Karen Araño Tagulao was born in Cabagan, Isabela, in the northernmost part of the Philippines, just 30 minutes away from Tuguegarao.
The eldest daughter in an academically-inclined family – her parents are retired professors and several of her five siblings have pursued academic careers.
Having grown up inside the university campus of the University of the Philippines Los Baños, she and her sisters were surrounded by books and activities all relating to academics. And thanks to the numerous pools and the accessibility of nature in the campus, they also grew up loving sports and nature. As she shares, her father would bring them swimming or even hike in the forest of Mount Makiling nearby. Today, her father is still as active as he had been many years ago as a natural scientist, with the added benefit of being retired and getting to do more of what he loves.
“I still remember those times when my dad used to bring us to the forest,” she shares, “you know leeches used to stick on our legs, and we’d scream. But that’s part of the fun. I think all of these experiences in that setting influenced me to become a biologist — to love nature and water.”
Finding her vocation in biology had come when she was in high school, crediting the school she went to: “I went to a science high school so we always did experiments, we did fieldwork. And I knew — I think I was just a sophomore that time — that I will be a biologist”.
After pursuing Bachelor’s and Master’s degrees at the University of the Philippines, she became a PhD fellow in marine biology in an integrated scheme involving the Netherlands’ Radboud University and the UNESCO-International Institute for Infrastructural, Hydraulic and Environmental Engineering, now known as the IHE Delft Institute for Water Education.
Her ongoing doctoral research consists of applying molecular techniques to study the evolution and relationships of seagrass populations in the Indo-Pacific region.
In January 2003, shortly after she was married in the Philippines, Tagulao arrived in Macao. She moved to the city because her husband was already there – he’d been working in the territory since 1992. “I was uncertain about the future,” she admits, “but I was optimistic that I could continue my scientific work in Macao because the city is surrounded by water.”
The marine biologist soon settled in and became a mother. Two years after her son’s birth, on his baptism, she met Father Denis. She mentioned her background and was asked to come in for an interview a week after at the university (formerly known as the Macau Inter-University Institute).
In 2008, she landed a position at the University of Saint Joseph (USJ), returning to teaching and researching. Today, she is now a senior lecturer at the Institute of Science and Environment and the co-ordinator of USJ’s Pre-University Programme, which helps prepare students for university in Macao or overseas.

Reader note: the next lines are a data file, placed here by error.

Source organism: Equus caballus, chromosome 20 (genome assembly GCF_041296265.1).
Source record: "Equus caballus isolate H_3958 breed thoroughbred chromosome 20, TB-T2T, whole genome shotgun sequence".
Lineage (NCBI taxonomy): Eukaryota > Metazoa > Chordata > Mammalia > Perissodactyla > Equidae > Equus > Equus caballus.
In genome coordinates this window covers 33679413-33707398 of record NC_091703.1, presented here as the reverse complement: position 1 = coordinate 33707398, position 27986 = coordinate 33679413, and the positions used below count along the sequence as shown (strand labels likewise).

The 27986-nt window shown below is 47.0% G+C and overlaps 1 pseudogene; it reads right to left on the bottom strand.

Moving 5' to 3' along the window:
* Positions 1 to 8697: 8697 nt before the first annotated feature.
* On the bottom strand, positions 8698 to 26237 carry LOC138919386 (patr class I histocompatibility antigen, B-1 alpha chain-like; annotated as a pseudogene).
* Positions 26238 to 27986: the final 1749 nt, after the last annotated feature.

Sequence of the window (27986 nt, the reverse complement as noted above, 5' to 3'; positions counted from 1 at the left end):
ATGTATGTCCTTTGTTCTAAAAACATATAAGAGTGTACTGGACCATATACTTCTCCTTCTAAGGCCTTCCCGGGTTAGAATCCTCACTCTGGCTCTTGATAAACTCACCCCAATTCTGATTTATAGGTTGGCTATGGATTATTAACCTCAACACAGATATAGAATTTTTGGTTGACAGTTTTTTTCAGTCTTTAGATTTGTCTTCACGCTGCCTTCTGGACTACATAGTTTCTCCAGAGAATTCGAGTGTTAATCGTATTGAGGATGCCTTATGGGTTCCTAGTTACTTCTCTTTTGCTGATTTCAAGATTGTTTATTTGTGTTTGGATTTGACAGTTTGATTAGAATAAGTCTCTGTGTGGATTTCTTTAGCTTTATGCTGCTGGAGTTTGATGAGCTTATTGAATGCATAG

In 2010, she also became the principal investigator of the institute’s project on mangrove forests – a position she still holds as she and her team investigate these unique habitats that are characterised by vegetation growing in tidal coastal swamps.
“In a city like Macao,” says Tagulao, “which is vulnerable to the impact of storm surges, mangroves can help protect the coastline by acting as natural barriers.” She adds that mangroves are ‘equally important in the protection of the city’s coastal waters from pollution due to their ability to act as filters’.
Featured in a BBC StoryWorks-produced series for International Association of Universities (IAU) in 2019, Tagulao, alongside students and other researchers at USJ shared their efforts in promoting the conservation of Macao’s mangroves.
Aside from working closely with Macao’s coastal areas and mangroves, she had also given workshops to local schools about DNA technology and have coordinated on environmental education initiatives focused on wetlands as part of the university’s science promotion program.
“We need to do more in collaboration with the government and the community to make our environment a better place,” she says, “Sustainability is to find balance between the economy, equity and the environment.”
As a way to de-stress, she had always gravitated towards sports. She had loved swimming when she was much younger, with scuba diving a big part of her life as a marine biologist.
Today, she does more tennis than swimming. Her whole family engages in tennis and occasionally, she and her husband play doubles with friends. Her youngest son also plays for the Macao Tennis team.
Their family also go on hikes in Coloane. Running and jogging too. As Tagulao says, it keeps her “motivated and disciplined”. And staying active has definitely been kept a family affair.